the Premises." The board's answer to that allegation was that they "neither admit nor deny the allegations in paragraph 14, and further answering, say that it is immaterial." If DeFelice vacated the premises on June 1, 1970, evidence of that fact could not have been part of the evidence which formed the basis of the board's action on April 27, 1970, which the judge quashed. The event on the later date was not relevant to the validity of the board's action on the earlier date, and it was error for the judge to consider it in ruling that the evidence before the board was insufficient to warrant its denial of the petitioner's application.
We hold that the judge's ultimate order quashing the board's denial of the petitioner's application and ordering the board to issue a license to him was error for a more basic and compelling reason. By an ordinance, the validity of which has not been questioned, the city of Chelsea vested in the board the authority to issue licenses "to maintain and use a building or structure as a garage or repair shop for automobiles." These are licenses somewhat comparable to used car licenses or motor vehicle junk licenses under G. L. c. 140, Sections 58 and 59, both as amended and gasoline station licenses under G. L. c. 148, Section 13, as amended. Both statutes delegate to "local licensing authorities" of municipalities the power of decision whether to issue such licenses. The primary responsibility for determining whether to issue such a license, and if so, for what premises and to which of several applicants rests with the licensing authorities and not with the courts.
The relative areas of responsibility and authority of the licensing authorities and the courts with respect to the issuance of such licenses were considered by us in Scudder v. Selectmen of Sandwich, 309 Mass. 373 , where the petitioner sought a writ of mandamus ordering the issuance of a license to him for the storage and sale of gasoline. There we said, at pp. 376-377: "The petitioner argues that we should now command the respondents to issue the license, but obviously we cannot take that
course. Under the statute the licensing authority is given a somewhat wide discretion as to the issuing or withholding of licenses. That discretion extends beyond the mere question of fire risk and involves other considerations affecting the public interests. . . . [Citations omitted.] What its exact boundaries are we need not now determine, since it is evident that no facts are established on this record which as matter of law require that a license issue. Within the area of discretion the power lies in the licensing authority and not in the court. If in deciding the issue before them and in refusing the license the selectmen have adopted erroneous views of the law which have affected the result the remedy is not to be found in what would amount to a usurpation by the court of the licensing power, but lies rather in a petition for a writ of certiorari to review the proceedings of the selectmen upon a proper and adequate return by them."
The petitioner seeking relief by a writ of certiorari has the burden of showing on the face of the record that the denial of his application was due to an error of law by the board. Kidder v. City Council of Brockton, 329 Mass. 288 , 289. There is no burden on the board to justify its denial, and it was under no duty to state reasons for its denial. Johnson Prod. Inc. v. City Council of Medford, 353 Mass. 540 , 543, app. dism. and cert. den. 392 U.S. 296. Davidson v. Selectmen of Duxbury, 358 Mass. 64 , 66. In short, it is not sufficient for the petitioner to contend that the board could have decided in his favor but decided in favor of DeFelice instead. The mere fact that the board could have granted the application if, in its discretion, it desired to do so, does not mean that its refusal to do so was "arbitrary and capricious, and abuse of discretion constituting error of law," as ruled by the judge. Such a ruling ignores and destroys the board's right to exercise the discretion vested in it. Gulf Oil Corp. v. Board of Appeals of Framingham, 355 Mass. 275 , 277-278. Malcomb v. Board of Appeals of Southborough, ante, 887.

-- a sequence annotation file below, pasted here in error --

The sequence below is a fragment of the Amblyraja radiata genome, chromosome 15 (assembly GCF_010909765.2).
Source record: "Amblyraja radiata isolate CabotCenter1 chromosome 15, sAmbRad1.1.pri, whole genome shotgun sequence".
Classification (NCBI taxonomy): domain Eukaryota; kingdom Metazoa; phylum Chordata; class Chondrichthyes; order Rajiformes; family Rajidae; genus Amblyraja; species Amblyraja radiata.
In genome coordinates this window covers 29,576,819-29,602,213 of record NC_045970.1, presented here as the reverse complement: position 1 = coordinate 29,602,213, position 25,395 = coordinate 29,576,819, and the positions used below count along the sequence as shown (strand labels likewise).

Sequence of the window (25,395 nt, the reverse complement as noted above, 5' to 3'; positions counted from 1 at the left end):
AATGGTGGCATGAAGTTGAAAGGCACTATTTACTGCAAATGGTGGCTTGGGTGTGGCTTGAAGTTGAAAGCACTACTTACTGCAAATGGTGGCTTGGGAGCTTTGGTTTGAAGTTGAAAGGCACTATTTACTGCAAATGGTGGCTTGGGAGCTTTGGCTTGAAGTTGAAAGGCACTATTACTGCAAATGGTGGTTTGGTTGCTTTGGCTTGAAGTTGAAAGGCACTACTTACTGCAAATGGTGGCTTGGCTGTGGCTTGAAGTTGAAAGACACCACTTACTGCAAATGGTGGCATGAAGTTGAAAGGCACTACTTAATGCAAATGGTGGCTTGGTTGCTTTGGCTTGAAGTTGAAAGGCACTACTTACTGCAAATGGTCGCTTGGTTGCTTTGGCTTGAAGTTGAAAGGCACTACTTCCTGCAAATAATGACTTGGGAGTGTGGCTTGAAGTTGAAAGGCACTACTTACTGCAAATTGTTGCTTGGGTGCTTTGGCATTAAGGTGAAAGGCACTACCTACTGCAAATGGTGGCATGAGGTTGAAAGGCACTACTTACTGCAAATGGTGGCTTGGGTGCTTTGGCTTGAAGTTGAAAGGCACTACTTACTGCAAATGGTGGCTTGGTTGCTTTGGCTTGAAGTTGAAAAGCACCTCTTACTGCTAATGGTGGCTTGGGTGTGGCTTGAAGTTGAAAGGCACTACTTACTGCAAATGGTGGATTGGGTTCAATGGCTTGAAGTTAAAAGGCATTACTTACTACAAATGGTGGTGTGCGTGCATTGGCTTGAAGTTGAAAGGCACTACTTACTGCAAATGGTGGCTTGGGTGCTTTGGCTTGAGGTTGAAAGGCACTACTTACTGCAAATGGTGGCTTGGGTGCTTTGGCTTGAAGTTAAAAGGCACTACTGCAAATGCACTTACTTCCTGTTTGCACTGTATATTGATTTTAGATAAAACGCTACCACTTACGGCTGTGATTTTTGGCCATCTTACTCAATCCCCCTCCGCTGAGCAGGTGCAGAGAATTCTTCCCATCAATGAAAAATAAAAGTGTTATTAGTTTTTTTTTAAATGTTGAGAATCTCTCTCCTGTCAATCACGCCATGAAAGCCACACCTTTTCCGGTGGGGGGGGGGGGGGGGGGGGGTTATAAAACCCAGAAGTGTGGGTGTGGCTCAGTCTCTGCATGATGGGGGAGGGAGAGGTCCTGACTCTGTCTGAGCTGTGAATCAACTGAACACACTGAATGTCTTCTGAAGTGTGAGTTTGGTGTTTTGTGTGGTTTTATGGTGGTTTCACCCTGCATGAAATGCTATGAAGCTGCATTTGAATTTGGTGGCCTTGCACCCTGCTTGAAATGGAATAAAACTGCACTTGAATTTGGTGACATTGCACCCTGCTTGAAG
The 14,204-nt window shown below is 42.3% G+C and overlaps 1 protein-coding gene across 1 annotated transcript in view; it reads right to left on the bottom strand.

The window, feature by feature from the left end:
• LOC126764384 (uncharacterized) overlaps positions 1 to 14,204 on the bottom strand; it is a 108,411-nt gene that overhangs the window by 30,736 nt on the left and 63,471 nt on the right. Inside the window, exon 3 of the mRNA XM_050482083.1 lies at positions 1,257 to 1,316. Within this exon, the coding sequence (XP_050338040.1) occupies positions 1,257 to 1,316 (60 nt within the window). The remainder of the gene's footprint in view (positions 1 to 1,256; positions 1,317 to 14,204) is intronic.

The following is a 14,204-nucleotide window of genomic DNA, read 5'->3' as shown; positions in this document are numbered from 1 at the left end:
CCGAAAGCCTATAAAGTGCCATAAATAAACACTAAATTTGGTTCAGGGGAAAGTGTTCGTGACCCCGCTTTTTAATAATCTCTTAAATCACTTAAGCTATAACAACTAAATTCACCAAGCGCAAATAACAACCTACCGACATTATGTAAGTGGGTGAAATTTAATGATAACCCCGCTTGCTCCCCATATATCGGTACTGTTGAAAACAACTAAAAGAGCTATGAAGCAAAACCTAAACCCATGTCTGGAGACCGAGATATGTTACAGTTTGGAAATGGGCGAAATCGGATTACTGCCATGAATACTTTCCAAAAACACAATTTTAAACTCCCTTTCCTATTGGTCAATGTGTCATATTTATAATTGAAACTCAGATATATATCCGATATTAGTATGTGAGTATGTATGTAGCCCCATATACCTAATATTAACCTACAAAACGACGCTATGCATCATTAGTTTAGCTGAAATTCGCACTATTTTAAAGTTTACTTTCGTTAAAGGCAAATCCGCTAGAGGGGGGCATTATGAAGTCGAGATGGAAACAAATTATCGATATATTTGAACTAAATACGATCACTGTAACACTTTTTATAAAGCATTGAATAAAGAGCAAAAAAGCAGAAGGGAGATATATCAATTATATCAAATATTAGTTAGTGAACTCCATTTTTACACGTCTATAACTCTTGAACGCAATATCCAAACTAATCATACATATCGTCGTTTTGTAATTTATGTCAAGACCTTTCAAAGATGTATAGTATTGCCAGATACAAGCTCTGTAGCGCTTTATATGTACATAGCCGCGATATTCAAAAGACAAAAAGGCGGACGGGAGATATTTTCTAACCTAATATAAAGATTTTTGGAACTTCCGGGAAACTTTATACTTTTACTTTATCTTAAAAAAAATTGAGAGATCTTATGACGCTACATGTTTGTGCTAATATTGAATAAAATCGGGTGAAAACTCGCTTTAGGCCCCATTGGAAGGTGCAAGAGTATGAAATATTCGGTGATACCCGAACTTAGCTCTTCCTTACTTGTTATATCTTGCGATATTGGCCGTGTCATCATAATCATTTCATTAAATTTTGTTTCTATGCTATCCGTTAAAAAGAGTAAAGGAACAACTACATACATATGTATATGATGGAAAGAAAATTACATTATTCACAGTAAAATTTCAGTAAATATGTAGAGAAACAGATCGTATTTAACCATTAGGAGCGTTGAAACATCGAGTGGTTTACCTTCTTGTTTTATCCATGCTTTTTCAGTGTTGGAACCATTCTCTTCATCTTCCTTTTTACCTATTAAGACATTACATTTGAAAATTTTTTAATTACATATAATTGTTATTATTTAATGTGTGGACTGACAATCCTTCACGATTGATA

On April 27, 1970, the board was required to take action on two applications for use of the same premises "as a garage or repair shop for automobiles." One was from DeFelice who was already conducting operations on the premises under a used car license. The other was from the petitioner, a doctor, who proposed a specialized type of automobile repair shop. The two were competing for a single license for the same premises. A number of advocates or supporters for each of the applicants appeared and spoke before the board. There was nothing which disqualified either applicant as matter of law, or which compelled the granting of a license to either applicant as matter of law. The board had discretion to deny both applications, or to deny one and grant the other. It exercised that discretion by denying the application of the petitioner and granting that of DeFelice. This court cannot, without usurping the power and authority of the board, reverse the board's action and order that it issue a license to the petitioner, and we do not do so. The petitioner is of course at liberty to make a new application to the board in view of the fact that DeFelice does not now appear to be occupying the premises. It is for the board, and not for the court, to determine whether to exercise its discretion to issue a license to the petitioner under these changed circumstances. The order for judgment is reversed. Judgment dismissing the petition is to be entered. The board is to have costs of appeal.
[Note 1] Such a license is required by the Revised Ordinances of the City of Chelsea, 1952, c. 12, Section 12, which provides in pertinent part as follows: "[I]t shall be unlawful for any person to maintain and use a building or structure as a garage or repair shop for automobiles unless such person has first obtained a license for such purpose from the board of aldermen. Private garages of single motor vehicles appurtenant to one, two or three dwelling houses or community garages equipped with single divided stalls are excepted from the provisions of this section."